Author: Thomas Keneally, Meg Keneally
Publisher: Simon and Schuster
From the “greatest living practitioner of historical fiction” (Christian Science Monitor) Thomas Keneally and his eldest daughter Meg Keneally comes the first novel in a fast-paced, gripping, and witty historical crime series. In the Port Macquarie penal settlement for second offenders, Hugh Monsarrat hungers for freedom. Originally imprisoned for forging documents to pass himself off as a lawyer, he is now the trusted clerk of the settlement’s commandant. His position has certain advantages, including access to the Government House kitchen and outstanding cups of tea from housekeeper Hannah Mulrooney, who is his most intelligent companion. But things change when the commandant heads off on assignment and his beautiful wife, Honora, suddenly falls ill. Only when she dies does it becomes clear she has been slowly poisoned. Monsarrat and Mrs. Mulrooney suspect the commandant’s right hand man, Captain Diamond, a cruel man who shared an intimate history with Honora. But when Diamond has Mrs. Mulrooney arrested for the murder, Monsarrat must find the real killer in order to exonerate this innocent woman and his good friend in this thrilling and whip-smart mystery.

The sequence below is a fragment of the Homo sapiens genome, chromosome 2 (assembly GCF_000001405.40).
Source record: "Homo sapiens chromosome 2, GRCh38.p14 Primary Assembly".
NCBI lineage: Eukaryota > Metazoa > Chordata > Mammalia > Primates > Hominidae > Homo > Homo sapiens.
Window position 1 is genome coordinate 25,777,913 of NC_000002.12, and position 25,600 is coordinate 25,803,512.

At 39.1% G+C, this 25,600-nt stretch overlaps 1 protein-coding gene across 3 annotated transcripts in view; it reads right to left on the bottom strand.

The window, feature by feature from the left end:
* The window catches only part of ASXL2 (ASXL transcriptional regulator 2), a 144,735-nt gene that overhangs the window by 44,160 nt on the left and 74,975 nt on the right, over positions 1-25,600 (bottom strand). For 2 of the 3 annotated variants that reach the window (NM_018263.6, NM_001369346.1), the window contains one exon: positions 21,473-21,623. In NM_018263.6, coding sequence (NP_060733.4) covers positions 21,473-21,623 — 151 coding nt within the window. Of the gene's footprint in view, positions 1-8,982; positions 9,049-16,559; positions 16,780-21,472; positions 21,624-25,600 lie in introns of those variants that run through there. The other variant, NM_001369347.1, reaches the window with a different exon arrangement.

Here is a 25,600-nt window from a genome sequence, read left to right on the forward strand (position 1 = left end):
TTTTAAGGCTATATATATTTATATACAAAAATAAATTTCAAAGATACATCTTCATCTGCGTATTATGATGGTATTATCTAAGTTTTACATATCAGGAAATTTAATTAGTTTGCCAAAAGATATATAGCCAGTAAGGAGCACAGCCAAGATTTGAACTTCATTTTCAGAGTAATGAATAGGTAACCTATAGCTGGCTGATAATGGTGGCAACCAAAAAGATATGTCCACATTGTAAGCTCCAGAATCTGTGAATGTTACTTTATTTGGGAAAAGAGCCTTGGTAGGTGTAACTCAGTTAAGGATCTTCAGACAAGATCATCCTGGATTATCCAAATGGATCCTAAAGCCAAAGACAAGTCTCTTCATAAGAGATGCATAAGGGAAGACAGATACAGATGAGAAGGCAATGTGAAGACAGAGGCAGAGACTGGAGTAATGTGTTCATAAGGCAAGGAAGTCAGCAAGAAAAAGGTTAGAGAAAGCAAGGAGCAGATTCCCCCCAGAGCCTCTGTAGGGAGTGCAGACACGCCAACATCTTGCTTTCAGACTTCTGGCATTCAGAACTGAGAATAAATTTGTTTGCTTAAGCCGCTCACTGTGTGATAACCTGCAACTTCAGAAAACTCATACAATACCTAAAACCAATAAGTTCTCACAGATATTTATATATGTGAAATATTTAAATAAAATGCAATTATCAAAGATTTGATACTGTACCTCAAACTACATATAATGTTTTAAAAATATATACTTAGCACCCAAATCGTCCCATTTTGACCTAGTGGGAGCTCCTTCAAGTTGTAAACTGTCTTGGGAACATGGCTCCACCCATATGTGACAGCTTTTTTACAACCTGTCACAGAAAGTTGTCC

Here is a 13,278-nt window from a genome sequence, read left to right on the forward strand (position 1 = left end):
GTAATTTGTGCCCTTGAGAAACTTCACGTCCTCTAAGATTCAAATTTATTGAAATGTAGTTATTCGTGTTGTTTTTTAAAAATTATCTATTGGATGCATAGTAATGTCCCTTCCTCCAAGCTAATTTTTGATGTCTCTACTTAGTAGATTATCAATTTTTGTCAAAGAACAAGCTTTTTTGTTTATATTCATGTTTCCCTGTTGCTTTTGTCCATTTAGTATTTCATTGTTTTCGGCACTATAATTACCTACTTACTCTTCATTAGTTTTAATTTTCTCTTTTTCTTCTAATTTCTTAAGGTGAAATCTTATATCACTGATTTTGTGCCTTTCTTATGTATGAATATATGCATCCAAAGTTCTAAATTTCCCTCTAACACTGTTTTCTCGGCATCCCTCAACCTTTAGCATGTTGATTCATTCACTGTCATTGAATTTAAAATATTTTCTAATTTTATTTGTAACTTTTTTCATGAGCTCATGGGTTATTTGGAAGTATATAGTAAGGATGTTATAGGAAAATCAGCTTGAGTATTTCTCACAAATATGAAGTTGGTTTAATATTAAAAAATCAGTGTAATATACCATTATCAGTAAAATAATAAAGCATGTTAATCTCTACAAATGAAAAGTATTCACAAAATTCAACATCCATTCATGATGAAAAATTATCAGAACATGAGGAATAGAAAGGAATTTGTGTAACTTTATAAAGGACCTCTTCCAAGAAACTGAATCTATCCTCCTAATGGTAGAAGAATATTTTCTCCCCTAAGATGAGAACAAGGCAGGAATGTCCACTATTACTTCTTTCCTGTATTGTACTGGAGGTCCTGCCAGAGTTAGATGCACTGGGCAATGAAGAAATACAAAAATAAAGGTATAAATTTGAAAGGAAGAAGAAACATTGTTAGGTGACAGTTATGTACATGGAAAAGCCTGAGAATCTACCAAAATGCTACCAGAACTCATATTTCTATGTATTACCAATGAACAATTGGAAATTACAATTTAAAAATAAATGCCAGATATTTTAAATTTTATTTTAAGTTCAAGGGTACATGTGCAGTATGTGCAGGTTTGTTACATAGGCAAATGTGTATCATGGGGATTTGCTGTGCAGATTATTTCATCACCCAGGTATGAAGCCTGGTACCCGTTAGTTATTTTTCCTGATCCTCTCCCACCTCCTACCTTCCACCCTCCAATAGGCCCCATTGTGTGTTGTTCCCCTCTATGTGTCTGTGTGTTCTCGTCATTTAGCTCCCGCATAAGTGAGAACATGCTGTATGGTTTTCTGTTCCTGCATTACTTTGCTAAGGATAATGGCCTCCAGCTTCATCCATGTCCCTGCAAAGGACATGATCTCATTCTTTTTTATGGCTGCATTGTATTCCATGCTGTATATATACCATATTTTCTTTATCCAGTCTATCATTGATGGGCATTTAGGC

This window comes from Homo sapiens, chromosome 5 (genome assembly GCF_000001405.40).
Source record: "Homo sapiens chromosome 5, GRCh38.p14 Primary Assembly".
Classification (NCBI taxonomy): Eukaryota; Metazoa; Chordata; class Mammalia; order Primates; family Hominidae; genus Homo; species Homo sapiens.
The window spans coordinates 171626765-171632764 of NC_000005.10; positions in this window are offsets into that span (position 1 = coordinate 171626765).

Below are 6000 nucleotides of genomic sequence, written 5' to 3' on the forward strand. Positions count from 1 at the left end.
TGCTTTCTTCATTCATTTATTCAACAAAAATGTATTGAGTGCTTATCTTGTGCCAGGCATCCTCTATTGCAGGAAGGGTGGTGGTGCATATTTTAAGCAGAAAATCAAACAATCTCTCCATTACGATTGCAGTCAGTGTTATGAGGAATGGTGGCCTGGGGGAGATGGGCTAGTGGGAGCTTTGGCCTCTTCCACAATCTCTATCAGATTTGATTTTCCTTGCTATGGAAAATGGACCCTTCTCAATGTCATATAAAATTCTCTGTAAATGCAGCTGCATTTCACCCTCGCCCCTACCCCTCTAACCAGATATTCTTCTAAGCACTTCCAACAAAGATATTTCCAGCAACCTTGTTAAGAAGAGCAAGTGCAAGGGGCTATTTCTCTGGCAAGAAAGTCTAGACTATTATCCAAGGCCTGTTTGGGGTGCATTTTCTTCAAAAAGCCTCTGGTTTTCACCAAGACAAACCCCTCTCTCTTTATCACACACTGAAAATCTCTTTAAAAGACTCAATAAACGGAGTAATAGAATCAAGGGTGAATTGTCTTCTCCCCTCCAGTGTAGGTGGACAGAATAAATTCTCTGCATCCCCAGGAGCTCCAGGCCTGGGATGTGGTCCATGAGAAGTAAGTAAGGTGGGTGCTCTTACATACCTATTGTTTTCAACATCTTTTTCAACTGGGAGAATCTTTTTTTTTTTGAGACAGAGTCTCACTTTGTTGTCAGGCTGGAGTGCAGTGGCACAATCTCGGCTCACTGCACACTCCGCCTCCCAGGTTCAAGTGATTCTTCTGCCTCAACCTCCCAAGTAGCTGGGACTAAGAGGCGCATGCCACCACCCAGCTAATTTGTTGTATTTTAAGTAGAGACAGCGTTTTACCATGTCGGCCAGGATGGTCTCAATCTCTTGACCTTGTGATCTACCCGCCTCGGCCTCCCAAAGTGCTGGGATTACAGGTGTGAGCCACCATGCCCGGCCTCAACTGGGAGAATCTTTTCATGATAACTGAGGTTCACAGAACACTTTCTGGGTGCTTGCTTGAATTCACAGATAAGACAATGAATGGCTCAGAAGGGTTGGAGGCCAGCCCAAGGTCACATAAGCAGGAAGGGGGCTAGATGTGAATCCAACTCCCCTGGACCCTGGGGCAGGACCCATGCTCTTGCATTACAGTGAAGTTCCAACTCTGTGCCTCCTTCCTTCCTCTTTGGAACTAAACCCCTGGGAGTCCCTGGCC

Author: Meg Keneally, Tom Keneally
Publisher: Random House Australia
Monsarrat and Mrs Mulrooney are sent to Maria Island in January of 1826, the very early days of the penal settlement there, to solve the murder of Harefield who sailed the government cutter between mainland Tasmania and Maria Island bringing all supplies and correspondence and directives - all of which he makes sure he reads. Knowledge is currency. One of Harefield's other responsibilities is to light the primitive lighthouse to keep the whaling boats out to sea safe. During a storm Harefield is shaken from a ladder whilst igniting the light and falls. He is then attacked with an axe and falls over the cliff edge to his death. All blame is laid at the feet of Thomas Power, the charismatic Irish revolutionary held in detention - with a lot of privileges - on Maria Island. But did he do it? The outsiders, Monsarrat and Mrs Mulrooney are brought in to de-escalate gossip and surmise. Power has continued to smuggle his writings out to the British press throughout his internment and the government does not want him gaining further attention. But did the no-doubt trouble-making, charismatic, educated and charming Power sink to the low of murder to prevent the unscrupulous Harefield from blackmailing him? Or were there others who had reason to want Harefield shut up?